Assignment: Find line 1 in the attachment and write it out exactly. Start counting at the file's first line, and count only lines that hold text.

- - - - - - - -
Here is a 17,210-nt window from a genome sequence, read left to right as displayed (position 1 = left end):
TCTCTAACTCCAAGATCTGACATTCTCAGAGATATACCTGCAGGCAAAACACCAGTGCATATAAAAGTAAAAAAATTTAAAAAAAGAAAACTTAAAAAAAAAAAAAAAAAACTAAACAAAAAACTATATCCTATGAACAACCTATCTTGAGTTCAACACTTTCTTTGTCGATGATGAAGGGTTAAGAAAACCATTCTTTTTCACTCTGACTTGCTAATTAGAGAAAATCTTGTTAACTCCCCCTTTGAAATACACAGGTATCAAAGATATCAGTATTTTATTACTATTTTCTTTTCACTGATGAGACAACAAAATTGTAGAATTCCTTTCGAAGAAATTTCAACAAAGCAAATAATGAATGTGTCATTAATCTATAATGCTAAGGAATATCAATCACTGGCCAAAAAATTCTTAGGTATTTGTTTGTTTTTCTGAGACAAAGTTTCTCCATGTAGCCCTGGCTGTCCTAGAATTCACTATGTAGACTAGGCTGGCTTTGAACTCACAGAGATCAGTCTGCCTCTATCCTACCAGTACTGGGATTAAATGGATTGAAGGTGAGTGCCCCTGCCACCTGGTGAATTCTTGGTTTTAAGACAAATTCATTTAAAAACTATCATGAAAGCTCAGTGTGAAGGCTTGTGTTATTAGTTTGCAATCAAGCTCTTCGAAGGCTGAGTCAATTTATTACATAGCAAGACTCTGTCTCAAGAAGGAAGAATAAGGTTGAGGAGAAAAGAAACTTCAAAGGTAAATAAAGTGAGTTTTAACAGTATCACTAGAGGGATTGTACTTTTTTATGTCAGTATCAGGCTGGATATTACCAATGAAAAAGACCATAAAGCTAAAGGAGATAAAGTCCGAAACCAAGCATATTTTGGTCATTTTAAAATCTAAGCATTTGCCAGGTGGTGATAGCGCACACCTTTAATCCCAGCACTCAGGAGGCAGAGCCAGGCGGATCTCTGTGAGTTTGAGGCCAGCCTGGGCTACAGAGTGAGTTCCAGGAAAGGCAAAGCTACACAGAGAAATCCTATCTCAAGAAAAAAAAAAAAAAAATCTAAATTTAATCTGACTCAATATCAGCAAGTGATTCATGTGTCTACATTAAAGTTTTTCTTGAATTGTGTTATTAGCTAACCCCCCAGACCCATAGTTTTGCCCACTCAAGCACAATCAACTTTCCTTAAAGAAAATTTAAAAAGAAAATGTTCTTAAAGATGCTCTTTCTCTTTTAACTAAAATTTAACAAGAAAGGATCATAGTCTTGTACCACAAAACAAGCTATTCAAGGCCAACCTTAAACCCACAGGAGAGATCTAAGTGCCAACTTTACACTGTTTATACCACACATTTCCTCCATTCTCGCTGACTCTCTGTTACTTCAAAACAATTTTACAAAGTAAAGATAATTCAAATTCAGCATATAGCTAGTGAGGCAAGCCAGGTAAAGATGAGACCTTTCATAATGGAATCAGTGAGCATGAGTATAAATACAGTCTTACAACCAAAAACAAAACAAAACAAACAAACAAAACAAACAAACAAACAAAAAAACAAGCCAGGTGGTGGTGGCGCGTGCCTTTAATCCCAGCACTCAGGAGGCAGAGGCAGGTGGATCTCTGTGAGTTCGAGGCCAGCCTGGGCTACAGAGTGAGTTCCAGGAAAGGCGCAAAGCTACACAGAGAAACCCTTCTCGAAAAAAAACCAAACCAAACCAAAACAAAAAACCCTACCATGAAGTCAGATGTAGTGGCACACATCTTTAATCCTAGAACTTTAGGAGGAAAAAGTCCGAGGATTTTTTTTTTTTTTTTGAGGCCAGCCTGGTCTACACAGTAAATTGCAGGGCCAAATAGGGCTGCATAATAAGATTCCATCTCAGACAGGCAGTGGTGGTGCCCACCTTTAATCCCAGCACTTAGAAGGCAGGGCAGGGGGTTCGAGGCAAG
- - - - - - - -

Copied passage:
Here is a 17,210-nt window from a genome sequence, read left to right as displayed (position 1 = left end):